Archimedes (bryozoan)

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Archimedes
Temporal range: Carboniferous–Permian
Fenestellidae - Archimedes species.JPG
Fossil stalks of Archimedes from Illinois, on display at Galerie de paléontologie et d'anatomie comparée in Paris
Scientific classification
Kingdom: Animalia
Phylum: Bryozoa
Class: Stenolaemata
Order: Fenestrida
Family: Fenestellidae
Genus: Archimedes[1]
Owen, 1838
Synonyms

Archimedipora d'Orbigny, 1849


Archimedes is a genus of Bryozoans belonging to the family Fenestellidae. The first use of the term "Archimedes" in relation to this genus was in 1838.[2]

Etymology[edit]

This genus of bryozoans is named Archimedes because of its corkscrew shape, in analogy to the Archimedes' screw, a type of water pump which inspired modern ship propellers. These forms are pretty common as fossils but they have been extinct since the Permian.

Species[edit]

  • Archimedes orientalis Schulga-Nesterenko 1936
  • Archimedes regina Crockford 1947
  • Archimedes stuckenbergi Nikiforova 1938

[3]

Fossil range[edit]

These bryozoans lived from the Carboniferous period (Tournaisian age) to the Permian period (Leonard age) (345.3 to 268.0 Ma), when this genus became extinct. [3][4]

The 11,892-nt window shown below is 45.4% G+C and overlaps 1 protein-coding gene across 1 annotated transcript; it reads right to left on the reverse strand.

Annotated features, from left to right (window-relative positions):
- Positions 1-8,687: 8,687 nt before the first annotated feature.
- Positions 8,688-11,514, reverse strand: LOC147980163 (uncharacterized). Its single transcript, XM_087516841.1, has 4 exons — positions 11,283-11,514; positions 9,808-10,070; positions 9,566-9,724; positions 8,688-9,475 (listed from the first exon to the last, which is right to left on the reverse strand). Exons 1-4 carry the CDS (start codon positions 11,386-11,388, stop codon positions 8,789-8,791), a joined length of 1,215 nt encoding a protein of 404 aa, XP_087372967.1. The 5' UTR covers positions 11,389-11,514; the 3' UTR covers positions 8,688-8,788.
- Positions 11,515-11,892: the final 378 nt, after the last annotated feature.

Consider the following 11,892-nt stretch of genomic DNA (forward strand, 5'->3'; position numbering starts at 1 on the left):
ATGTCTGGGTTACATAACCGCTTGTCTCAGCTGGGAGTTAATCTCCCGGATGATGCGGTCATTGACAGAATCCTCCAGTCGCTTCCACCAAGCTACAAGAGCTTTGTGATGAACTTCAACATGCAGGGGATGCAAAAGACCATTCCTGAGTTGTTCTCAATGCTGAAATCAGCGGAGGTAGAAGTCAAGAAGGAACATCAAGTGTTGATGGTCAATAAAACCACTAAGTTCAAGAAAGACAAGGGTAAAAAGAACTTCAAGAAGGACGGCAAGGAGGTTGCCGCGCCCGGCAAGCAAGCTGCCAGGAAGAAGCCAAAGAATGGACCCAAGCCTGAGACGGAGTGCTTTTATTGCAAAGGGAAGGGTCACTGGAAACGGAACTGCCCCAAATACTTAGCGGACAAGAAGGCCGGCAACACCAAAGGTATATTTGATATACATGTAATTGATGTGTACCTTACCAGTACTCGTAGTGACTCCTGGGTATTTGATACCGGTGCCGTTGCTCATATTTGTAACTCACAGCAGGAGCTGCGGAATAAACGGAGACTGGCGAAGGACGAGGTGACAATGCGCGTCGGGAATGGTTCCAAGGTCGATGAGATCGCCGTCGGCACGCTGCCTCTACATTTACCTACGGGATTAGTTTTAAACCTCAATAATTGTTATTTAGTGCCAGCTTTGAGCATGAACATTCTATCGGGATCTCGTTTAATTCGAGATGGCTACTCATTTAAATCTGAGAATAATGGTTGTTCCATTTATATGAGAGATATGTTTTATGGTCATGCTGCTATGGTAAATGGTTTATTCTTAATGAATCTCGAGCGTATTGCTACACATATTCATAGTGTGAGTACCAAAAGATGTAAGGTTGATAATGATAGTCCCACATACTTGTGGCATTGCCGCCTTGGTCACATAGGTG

Description[edit]

Right frame 
Arhimedes3d.jpg
Fossilized skeleton of Archimedes Bryozoan.

Archimedes were tubular-shaped zooids part of colonial animals. In life the individual animals formed spiral sheets that were attached to a central corkscrew skeletal structure. The whole structure would be attached to the seafloor or a shell. These bryozoans were stationary epifaunal suspension feeders. [3]

The live creature had a delicate calcareous lattice structure [5] representative of fenestrate growth forms, but in most fossils these latices have been destroyed, leaving only the spiral backbone.

Distribution[edit]

The majority of fossils of this genus are distributed throughout Europe and North America, but they have also been found in sediments of Afghanistan, Canada, Russia, and Australia. [3]

Notes[edit]

  1. ^ Col, Jeananda, 'Archimedes', Dinosaur and Paleontology Dictionary, 1996, accessed March 8, 2011
  2. ^ Duncan, Helen M. and W.H. Easton. "Archimedes and its Genotype." Journal of Paleontology. SEPM Society for Sedimentary Geology. Vol. 27, No. 5 (Sep., 1953), pp. 737–741.
  3. ^ a b c d The Paleobiology Database
  4. ^ Sepkoski, Jack Sepkoski's Online Genus Database - Bryozoa
  5. ^ Arduini, Paolo. Simon & Schuster's Guide to Fossils, 1986, p. 33